Sixty-two people were killed on California's streets and highways over the four-day Thanksgiving weekend, and state officials pointed to the totals Monday to support their contention that the period is the most dangerous time of the year to travel by car.
In Orange County, two people were killed and 97 arrested on suspicion of drunk driving on local highways during the long holiday weekend that ended at midnight Sunday, according to the California Highway Patrol.
The fatalities occurred in Santa Ana and Huntington Beach.
Donnell Kevin Williams, 27, of Long Beach was killed early Friday during a high-speed chase that ended when his car crashed into a block wall in Santa Ana, flipped and crushed him. The sedan, which belonged to the FBI, was reportedly stolen the day before at the El Toro Marine Corps Air Station.
In Huntington Beach, a young bicyclist died of injuries suffered when she was hit by a car. Tracy Pully, 13, of Huntington Beach was turning left from northbound Golden West Street to eastbound Ellis Avenue when she was hit about noon Saturday, police said. She was taken to Fountain Valley Regional Hospital, where she died Sunday. Police said the motorist who struck the girl had a green light and was not cited.
Last Thanksgiving, two people were killed on Orange County roads and 95 motorists were booked on suspicion of driving while under the influence of alcohol, CHP spokesman Paul Caldwell said.
"As holidays go, this year was pretty routine," Caldwell said, adding that the CHP dispatched extra units to patrol for suspected drunken drivers during the holiday period beginning Wednesday night. But the CHP did not set up sobriety checkpoints on local roads or highways, Caldwell said.
Elsewhere in the state, two of the worst accidents occurred in the San Joaquin Valley.
3 Drown in Aqueduct
The CHP reported that a family of three were killed Thursday in Kern County when a speeding car hurdled a freeway center divider and crashed into the family's auto. In the second accident, three children drowned Friday night when the car in which they were riding plunged into the California Aqueduct near Los Banos in Merced County, CHP investigators said.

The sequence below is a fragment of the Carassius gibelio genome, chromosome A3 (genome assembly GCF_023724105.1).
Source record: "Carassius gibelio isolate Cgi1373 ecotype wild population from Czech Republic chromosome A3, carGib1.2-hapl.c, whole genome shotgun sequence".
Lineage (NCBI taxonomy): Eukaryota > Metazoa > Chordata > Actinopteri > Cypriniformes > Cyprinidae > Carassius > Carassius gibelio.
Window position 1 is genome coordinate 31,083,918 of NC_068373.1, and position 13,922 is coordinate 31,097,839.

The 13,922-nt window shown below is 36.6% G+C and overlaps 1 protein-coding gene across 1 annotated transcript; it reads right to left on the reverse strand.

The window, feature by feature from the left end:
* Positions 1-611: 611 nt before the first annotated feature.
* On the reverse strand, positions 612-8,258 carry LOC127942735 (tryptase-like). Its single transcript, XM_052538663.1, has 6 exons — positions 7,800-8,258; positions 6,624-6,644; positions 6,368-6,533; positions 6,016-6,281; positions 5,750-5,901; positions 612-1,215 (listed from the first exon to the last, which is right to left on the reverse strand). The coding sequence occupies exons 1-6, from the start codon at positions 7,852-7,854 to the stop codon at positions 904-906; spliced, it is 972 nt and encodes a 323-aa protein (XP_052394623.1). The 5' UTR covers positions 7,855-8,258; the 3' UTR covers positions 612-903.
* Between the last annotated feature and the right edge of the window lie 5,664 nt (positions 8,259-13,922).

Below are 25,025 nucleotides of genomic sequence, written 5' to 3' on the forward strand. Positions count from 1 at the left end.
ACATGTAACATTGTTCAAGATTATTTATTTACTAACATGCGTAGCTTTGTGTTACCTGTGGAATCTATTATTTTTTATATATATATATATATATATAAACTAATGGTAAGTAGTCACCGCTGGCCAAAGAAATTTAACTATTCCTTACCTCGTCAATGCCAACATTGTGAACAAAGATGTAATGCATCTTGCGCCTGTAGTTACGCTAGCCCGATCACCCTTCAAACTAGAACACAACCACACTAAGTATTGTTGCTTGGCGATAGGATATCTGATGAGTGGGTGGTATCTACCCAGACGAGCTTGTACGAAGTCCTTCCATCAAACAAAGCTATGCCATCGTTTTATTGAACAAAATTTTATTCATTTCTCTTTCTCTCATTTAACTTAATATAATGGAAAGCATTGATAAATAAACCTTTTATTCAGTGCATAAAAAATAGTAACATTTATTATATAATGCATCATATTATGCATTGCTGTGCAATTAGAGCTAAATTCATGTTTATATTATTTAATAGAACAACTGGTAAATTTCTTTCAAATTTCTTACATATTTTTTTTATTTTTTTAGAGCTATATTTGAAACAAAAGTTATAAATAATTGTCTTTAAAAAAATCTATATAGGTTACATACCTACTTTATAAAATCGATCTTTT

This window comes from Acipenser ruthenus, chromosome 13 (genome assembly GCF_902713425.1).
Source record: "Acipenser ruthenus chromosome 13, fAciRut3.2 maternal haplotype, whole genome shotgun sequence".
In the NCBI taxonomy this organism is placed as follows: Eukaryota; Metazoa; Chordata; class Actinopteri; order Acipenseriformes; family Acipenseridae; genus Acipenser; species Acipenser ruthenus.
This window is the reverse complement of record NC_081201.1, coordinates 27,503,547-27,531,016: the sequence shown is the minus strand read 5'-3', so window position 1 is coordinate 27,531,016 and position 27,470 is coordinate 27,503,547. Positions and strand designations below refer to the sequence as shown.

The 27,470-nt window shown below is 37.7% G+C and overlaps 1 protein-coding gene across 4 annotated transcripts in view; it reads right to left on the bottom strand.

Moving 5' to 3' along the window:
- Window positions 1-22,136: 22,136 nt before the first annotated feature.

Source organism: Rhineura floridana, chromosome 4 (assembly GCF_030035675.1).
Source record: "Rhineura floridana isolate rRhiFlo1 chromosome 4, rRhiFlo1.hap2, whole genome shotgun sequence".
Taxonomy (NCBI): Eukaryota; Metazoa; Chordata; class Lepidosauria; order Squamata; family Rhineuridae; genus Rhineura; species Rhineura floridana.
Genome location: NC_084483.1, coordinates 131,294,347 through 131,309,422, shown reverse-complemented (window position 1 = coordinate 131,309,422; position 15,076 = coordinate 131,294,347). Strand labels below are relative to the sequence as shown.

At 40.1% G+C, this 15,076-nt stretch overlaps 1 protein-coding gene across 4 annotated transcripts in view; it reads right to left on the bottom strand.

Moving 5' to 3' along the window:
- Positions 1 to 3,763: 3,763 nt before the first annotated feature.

In Riverside County, CHP Officer Mark Taylor, 28, was killed Thursday while writing a citation beside Interstate 10 near Cathedral City. Investigating officers said Taylor, married and the father of one, was struck by a speeding car that slammed into the vehicle he had stopped.
"The four days at Thanksgiving are when we get the most traffic. . . . More people are traveling and motorists risk more exposure to accidents," said Sgt. Mark Lunn, CHP Southern California Division spokesman.
This year's toll of 62 dead--compiled from 6 p.m. Wednesday to midnight Sunday--compares to 60 fatalities last year at Thanksgiving. The highest four-day death count occurred in 1970, when 88 people were killed, according to Nicholas Jones, a California Department of Transportation traffic engineer.
Over the last 10 years, the Thanksgiving holiday toll has averaged 58 fatalities. The average daily number of traffic fatalities in the state is 12.
More Miles Driven
Higher traffic risk "has a lot to do with the fact that people are getting out of town, they're going to Grandma's house," Jones said. "The traffic leaving town almost doubles at Thanksgiving."
While the death toll on this holiday has remained about the same for a decade, the total number of cars and drivers in California has increased dramatically and the number of miles driven climbed to 221.7 billion last year, up 6% over the previous year, CHP officials reported.
CHP spokesman Steve Kohler said: "That's an indication that all of our safety-related efforts are having an impact. . . . The drunk-driving enforcement, the seat-belt laws are working."
Even so, the 62 deaths in California topped the nation this Thanksgiving, according to federal reports. There were 494 total holiday fatalities in the nation. Florida was second with 34 deaths.